Haber, N., Tanser, F., Bor, J., et al., The Lancet HIV (May 2017), doi:10.1016/S2352-3018(16)30224-7.
This study collected longitudinal, individual-level data on the HIV care cascade to determine where losses in the cascade occur, and to demonstrate differences between longitudinal estimation methods versus standard cross-sectional methods. The authors linked data from longitudinal population health surveillance with local HIV treatment records and examined the data by cascade stage, population stage, and clinical stage; and compared estimates to those obtained from standard cross-sectional data. The findings showed that transition rates varied among different cascade stages. Transition through initial population-based stages—including testing HIV-positive, knowing one’s HIV status, and being linked to care—were significantly slower than transition through clinical stages, particularly the later ones, which include being treatment-eligible, initiating treatment, and demonstrating a successful treatment response. Median transition times from stage to stage were:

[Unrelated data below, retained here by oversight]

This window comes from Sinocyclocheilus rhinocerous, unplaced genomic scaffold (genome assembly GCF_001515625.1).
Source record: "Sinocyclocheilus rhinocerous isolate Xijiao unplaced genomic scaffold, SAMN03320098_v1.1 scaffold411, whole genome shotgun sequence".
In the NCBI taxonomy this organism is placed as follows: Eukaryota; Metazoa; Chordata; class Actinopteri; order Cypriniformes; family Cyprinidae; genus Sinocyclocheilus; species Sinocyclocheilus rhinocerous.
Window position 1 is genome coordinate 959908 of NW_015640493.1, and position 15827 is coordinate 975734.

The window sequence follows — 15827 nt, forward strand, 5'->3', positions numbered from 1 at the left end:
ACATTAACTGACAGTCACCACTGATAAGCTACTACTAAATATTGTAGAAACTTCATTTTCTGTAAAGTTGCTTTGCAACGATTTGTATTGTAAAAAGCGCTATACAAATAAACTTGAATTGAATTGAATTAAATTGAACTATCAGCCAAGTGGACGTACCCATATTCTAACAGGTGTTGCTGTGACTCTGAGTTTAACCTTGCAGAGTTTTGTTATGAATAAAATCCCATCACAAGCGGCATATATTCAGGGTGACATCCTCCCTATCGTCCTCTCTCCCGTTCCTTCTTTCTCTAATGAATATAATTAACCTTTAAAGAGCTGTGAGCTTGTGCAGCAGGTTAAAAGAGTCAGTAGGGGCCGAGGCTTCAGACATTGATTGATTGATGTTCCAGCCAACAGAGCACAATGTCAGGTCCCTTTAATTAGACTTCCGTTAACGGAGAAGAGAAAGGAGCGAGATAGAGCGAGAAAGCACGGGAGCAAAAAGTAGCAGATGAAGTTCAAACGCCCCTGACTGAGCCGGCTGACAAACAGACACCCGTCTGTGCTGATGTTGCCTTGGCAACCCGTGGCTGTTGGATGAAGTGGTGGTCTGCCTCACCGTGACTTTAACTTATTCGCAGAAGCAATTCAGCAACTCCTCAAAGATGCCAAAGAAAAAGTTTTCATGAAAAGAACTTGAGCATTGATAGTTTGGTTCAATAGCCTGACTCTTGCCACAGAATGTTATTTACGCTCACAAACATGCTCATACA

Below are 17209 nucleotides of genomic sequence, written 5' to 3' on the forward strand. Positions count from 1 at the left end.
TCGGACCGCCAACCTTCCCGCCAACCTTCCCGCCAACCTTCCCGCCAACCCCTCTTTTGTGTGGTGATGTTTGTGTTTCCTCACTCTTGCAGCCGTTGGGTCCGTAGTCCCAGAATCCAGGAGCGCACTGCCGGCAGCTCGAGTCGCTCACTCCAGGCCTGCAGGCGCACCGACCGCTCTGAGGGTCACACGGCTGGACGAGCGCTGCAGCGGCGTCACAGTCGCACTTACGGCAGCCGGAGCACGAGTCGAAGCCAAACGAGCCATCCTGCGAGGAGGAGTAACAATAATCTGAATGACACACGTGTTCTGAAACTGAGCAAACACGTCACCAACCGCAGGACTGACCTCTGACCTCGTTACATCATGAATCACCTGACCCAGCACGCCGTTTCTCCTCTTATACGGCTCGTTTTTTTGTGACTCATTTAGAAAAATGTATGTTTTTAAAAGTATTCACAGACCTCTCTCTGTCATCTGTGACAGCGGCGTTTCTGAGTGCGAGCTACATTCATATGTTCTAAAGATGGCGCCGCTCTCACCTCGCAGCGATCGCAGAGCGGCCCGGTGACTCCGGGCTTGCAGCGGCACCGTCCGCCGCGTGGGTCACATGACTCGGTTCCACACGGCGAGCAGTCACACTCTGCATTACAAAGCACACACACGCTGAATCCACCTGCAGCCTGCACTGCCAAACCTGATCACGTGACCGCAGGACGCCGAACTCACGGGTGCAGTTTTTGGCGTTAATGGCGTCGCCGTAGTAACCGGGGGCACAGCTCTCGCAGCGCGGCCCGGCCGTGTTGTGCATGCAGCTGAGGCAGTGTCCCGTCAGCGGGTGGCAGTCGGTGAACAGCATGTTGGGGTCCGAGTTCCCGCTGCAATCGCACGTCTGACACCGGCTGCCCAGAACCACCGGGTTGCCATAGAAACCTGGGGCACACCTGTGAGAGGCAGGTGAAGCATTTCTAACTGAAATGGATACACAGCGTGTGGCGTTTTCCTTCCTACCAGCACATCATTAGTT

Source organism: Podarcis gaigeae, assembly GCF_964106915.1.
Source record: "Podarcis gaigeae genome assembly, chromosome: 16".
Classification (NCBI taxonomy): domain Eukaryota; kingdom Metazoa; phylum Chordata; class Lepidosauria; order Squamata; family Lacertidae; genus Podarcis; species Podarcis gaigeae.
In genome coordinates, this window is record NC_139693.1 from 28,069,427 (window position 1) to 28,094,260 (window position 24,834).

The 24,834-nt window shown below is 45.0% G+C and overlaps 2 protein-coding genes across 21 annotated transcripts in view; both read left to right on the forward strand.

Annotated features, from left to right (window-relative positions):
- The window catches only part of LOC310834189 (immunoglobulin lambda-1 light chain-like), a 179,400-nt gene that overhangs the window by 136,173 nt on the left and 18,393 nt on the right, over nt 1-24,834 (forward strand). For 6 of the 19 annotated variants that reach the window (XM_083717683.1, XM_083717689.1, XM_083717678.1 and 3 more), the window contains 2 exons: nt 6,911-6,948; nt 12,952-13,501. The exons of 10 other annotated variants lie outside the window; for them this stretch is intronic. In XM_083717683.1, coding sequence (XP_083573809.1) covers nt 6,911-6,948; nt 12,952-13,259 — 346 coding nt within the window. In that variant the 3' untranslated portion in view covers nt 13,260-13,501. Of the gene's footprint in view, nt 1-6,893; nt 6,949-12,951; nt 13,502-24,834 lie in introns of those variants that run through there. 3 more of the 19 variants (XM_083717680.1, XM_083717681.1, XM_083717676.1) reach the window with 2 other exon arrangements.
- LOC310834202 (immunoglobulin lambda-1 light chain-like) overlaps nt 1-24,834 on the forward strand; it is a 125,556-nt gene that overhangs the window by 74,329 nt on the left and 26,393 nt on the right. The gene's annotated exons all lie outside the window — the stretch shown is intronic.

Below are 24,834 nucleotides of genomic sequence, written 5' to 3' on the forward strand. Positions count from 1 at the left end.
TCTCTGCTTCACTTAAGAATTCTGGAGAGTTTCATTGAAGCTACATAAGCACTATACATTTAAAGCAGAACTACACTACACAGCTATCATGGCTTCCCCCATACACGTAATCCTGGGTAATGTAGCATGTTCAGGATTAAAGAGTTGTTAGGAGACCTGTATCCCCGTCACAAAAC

- Between testing for HIV and knowing one’s HIV status: 52.1 months
- From HIV status knowledge to care linkage: 52.9 months
- From initiating care to being treatment-eligible: 19.5 months
- From treatment eligibility to treatment initiation: 3.1 months
- From treatment initiation to successful treatment response: 9.3 months.
The authors recommended longitudinal cascade estimation over cross-sectional estimation, because
it captured both cross-sectional data plus changes in cascade progress—although cross-sectional approaches require fewer resources. Cascade estimations should begin with population stages, where bottlenecks in the cascade are greatest.